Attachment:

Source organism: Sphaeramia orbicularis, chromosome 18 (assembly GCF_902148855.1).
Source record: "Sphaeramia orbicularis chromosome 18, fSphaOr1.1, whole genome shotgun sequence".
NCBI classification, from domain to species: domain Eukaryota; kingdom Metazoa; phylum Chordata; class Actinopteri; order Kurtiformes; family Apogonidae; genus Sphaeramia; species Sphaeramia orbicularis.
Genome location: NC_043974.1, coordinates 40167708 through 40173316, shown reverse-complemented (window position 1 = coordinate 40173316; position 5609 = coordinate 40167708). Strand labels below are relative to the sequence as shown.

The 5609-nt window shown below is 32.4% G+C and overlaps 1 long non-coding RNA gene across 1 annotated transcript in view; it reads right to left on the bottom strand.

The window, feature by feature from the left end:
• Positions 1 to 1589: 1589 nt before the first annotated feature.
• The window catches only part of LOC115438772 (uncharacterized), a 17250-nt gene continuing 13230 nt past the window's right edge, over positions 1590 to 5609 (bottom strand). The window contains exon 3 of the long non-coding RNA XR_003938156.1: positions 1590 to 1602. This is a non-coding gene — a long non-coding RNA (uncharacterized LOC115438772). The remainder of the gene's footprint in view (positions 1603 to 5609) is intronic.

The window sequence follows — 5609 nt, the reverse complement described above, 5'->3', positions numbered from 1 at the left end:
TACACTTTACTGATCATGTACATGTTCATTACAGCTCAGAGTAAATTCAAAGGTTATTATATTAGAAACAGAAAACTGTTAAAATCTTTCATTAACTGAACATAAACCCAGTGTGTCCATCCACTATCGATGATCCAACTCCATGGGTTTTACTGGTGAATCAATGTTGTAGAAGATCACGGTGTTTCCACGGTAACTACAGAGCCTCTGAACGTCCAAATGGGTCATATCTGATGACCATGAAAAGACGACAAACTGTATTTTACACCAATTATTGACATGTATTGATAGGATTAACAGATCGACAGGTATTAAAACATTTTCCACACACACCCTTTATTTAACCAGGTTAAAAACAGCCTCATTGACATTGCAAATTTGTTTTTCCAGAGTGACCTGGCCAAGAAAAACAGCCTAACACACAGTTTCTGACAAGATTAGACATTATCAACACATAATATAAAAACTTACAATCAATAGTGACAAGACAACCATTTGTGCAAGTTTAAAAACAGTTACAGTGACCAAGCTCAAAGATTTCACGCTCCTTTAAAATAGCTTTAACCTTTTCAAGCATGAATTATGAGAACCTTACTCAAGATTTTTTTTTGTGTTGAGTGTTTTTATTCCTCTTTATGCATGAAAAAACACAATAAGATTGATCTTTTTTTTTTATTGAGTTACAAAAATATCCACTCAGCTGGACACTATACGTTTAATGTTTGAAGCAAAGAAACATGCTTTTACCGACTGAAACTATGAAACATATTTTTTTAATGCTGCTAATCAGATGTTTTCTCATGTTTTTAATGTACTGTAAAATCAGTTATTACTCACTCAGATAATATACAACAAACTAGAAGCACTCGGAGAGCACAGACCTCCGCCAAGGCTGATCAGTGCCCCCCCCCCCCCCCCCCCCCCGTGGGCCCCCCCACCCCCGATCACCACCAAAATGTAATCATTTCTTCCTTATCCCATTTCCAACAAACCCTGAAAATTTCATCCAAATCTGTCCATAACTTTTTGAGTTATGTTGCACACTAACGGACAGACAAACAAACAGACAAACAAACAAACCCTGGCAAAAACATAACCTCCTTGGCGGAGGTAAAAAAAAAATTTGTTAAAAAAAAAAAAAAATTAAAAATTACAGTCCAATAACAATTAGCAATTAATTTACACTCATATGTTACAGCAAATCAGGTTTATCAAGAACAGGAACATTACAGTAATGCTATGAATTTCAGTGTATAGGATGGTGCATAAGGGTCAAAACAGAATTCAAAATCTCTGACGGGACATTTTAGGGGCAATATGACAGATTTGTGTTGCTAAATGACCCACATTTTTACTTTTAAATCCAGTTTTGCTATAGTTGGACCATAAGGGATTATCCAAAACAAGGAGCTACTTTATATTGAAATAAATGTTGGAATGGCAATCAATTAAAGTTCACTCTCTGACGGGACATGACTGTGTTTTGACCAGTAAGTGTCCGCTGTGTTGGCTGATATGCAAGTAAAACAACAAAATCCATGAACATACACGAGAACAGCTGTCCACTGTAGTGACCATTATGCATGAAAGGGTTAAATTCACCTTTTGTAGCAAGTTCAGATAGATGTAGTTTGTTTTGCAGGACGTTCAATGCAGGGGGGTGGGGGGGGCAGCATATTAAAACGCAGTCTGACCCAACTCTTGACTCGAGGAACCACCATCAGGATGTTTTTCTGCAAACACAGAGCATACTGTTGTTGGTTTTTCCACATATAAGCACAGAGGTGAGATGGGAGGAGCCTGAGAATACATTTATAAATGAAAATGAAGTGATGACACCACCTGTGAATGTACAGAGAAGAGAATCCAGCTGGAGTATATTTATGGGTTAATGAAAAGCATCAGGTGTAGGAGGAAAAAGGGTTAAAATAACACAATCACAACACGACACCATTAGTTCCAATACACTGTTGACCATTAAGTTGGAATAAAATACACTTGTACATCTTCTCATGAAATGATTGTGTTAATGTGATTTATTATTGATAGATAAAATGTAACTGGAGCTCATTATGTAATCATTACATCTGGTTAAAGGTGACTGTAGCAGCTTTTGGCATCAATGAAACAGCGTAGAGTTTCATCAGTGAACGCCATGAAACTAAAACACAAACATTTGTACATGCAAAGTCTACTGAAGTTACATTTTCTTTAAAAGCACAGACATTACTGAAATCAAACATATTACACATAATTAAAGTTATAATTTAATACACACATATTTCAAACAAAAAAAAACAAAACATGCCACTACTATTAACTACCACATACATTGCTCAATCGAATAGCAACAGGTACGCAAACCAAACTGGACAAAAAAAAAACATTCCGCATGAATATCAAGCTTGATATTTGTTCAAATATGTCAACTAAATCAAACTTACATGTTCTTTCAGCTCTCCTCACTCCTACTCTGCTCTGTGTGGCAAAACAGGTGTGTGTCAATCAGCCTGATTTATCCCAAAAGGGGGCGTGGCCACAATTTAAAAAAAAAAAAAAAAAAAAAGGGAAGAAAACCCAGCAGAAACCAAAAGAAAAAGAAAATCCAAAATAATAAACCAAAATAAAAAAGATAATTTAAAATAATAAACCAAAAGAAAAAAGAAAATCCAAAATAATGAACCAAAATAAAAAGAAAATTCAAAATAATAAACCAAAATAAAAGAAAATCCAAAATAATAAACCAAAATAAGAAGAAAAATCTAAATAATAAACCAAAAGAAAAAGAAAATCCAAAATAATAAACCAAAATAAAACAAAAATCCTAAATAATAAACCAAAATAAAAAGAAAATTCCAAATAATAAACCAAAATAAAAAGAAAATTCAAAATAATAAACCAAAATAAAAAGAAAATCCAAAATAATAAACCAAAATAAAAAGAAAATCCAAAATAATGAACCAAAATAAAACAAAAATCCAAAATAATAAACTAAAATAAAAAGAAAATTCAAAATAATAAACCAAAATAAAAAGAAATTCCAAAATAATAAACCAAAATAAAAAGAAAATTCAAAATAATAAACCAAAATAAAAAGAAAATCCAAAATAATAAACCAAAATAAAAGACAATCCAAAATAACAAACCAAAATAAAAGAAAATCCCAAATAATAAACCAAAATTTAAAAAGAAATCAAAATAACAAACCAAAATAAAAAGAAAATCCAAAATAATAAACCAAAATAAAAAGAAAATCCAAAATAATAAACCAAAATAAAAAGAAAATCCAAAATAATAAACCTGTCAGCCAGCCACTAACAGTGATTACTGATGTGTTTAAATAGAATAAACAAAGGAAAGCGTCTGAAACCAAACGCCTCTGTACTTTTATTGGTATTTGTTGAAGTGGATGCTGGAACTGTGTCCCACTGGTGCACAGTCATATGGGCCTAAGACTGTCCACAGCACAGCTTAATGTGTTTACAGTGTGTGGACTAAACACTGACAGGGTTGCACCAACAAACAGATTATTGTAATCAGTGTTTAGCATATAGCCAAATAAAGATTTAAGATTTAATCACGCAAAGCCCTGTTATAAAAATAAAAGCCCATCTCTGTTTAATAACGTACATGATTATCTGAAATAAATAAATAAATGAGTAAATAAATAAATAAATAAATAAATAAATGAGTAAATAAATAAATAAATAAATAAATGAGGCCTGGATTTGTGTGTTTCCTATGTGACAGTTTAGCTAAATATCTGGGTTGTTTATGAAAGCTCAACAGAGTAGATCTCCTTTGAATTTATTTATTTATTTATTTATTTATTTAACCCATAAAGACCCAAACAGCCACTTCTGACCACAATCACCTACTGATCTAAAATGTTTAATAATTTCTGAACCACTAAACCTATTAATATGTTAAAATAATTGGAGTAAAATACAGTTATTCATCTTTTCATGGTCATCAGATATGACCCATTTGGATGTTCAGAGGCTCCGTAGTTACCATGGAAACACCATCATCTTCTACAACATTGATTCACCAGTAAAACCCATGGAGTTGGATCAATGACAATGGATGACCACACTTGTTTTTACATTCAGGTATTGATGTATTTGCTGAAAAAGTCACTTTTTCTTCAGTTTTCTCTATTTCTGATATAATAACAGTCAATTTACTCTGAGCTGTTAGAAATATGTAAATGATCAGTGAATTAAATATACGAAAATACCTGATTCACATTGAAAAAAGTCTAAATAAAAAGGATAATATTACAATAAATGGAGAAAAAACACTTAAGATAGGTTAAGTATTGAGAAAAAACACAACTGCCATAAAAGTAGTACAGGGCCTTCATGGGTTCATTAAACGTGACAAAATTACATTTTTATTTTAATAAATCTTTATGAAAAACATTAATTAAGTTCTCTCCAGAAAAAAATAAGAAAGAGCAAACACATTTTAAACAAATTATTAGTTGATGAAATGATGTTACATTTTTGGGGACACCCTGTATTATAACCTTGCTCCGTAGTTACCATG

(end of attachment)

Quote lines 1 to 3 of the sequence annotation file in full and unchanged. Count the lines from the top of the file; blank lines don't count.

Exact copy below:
Source organism: Sphaeramia orbicularis, chromosome 18 (assembly GCF_902148855.1).
Source record: "Sphaeramia orbicularis chromosome 18, fSphaOr1.1, whole genome shotgun sequence".
NCBI classification, from domain to species: domain Eukaryota; kingdom Metazoa; phylum Chordata; class Actinopteri; order Kurtiformes; family Apogonidae; genus Sphaeramia; species Sphaeramia orbicularis.